GETTING PEOPLE TALKING
AND WORKING TOGETHER
GETTING PEOPLE TALKING AND WORKING TOGETHER
Group meetings can always start a bit tentatively. Perhaps shyness creeps in, or tensions and unfamiliarity are in the air
if it’s a new group.
Sensopry science has uncovered many environmental elements that help break down barriers and get people talking.
One study showed that people are more talkative and socially interact more in a room that smells of fresh flowers. So get a fresh bunch in a vase in the room where your meeting is, and follow these other tips for setting the perfect sensory scene for collaboration.
Round tables encourage openness and social interaction. There is no ‘head’ so everyone is equal.
(King Arthur knew what he was doing).
Soft textures encourage collaboration and generosity.
A famous piece of research got two groups of people to complete a jigsaw each. One of the groups were given a set with a soft material stuck to the back of each piece, while the other group had a set with sand paper on the back. The ‘soft’ group got along and completed the task. The ‘sandpaper’ group argued and took a lot longer.
A little background music wouldn’t go a miss in a situation like this. Make sure it’s low volume and gentle.
The music should be acoustic, or at least not overly digital and electronic, certainly non-polarising in genre (no thrash-metal or industrial techno), and feature bands rather than individuals. Get across the positive feeling of people playing together in harmony, on real live instruments.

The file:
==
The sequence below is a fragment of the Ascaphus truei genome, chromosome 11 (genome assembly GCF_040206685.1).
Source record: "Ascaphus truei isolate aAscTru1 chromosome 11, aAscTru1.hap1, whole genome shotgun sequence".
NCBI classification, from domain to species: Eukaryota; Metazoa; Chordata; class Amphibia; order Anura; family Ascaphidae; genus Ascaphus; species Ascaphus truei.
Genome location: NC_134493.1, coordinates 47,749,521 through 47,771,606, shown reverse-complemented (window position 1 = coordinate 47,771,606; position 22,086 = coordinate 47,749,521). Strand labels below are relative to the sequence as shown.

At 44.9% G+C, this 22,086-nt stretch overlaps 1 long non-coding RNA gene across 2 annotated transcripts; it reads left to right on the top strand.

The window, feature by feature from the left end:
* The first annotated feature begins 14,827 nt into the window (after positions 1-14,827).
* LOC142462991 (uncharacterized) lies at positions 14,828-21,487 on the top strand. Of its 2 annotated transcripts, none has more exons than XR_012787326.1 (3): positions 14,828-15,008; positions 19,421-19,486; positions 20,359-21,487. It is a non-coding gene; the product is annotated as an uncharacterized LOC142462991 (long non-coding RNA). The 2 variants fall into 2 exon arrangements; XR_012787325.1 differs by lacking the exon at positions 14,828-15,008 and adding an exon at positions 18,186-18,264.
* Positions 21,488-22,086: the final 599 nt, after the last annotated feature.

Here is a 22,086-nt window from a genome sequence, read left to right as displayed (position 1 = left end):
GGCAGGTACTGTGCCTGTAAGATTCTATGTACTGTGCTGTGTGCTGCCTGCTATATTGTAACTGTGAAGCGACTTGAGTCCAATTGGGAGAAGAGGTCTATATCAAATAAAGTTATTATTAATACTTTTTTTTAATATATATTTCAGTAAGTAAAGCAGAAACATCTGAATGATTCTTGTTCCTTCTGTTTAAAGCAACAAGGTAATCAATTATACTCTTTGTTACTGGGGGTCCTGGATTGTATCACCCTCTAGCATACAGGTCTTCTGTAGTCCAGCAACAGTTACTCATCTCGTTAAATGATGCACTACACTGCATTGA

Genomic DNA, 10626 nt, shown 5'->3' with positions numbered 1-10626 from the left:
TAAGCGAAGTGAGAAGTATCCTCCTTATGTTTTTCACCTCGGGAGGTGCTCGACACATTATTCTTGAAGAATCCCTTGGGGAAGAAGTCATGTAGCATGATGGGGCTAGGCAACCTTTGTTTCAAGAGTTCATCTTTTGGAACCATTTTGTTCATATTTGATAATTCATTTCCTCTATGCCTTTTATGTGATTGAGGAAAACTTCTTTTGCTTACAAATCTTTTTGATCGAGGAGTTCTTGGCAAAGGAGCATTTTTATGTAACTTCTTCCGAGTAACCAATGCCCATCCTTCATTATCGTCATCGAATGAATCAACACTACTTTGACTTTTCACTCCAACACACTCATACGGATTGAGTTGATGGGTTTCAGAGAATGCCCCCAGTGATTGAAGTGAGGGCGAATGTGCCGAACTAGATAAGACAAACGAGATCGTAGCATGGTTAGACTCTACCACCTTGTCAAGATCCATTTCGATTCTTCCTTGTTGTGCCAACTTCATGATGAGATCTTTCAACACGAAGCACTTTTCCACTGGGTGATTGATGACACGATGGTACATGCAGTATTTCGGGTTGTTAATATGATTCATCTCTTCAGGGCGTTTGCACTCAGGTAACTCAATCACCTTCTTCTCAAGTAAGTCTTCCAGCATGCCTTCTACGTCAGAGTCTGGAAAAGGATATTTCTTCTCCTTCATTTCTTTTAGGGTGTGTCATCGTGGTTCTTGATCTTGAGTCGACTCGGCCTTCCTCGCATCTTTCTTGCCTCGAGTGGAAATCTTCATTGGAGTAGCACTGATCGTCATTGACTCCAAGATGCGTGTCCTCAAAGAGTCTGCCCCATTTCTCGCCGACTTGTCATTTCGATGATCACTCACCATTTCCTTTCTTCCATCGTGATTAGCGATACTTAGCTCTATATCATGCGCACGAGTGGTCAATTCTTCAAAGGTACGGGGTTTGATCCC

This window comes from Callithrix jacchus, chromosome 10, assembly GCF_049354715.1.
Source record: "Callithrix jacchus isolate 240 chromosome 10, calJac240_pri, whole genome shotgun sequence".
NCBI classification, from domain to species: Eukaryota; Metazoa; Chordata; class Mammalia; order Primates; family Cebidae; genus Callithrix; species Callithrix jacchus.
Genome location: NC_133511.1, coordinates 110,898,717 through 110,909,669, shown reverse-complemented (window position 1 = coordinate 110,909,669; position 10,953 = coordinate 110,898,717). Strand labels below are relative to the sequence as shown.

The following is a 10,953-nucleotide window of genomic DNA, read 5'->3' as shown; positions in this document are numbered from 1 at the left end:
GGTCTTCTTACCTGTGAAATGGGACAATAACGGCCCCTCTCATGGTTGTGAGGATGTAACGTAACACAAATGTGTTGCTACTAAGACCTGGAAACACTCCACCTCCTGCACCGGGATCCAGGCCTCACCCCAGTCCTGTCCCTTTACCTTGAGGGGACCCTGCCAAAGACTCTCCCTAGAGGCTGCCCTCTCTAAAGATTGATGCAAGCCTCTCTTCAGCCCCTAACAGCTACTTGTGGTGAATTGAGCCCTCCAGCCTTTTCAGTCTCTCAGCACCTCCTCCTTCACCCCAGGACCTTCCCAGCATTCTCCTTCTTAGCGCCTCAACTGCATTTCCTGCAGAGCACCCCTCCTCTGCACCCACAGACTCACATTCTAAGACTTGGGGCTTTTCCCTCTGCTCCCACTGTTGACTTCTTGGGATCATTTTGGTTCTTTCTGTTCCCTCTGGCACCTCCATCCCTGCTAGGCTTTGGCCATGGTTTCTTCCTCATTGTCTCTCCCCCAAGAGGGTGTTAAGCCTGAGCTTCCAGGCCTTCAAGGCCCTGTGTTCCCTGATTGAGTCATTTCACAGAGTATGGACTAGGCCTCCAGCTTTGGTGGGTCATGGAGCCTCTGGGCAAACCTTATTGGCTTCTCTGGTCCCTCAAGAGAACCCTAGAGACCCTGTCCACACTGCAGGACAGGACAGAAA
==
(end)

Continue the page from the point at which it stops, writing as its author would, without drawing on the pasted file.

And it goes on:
Alternatively, the gentle hubbub of chattering voices lifts the sound in the room from silent, making people feel more open to talk. Try the one below; there are more similar sounds on the Sense Soundcloud page.
In the same way every texture your group comes into contact with should be soft, so should the food you serve.
Nothing could be worse that the annoying crunching of crisps when you’re trying to create an atmosphere of collaboration.
Get some marshmallows (they always make people smile too), Or just simple sandwiches or pastries.
If all else fails, then go clubbing together.
When your group of individuals becomes one group among others, some interesting social psychology takes place. You become a tribe among tribes, and social cohesion strengthens (usually).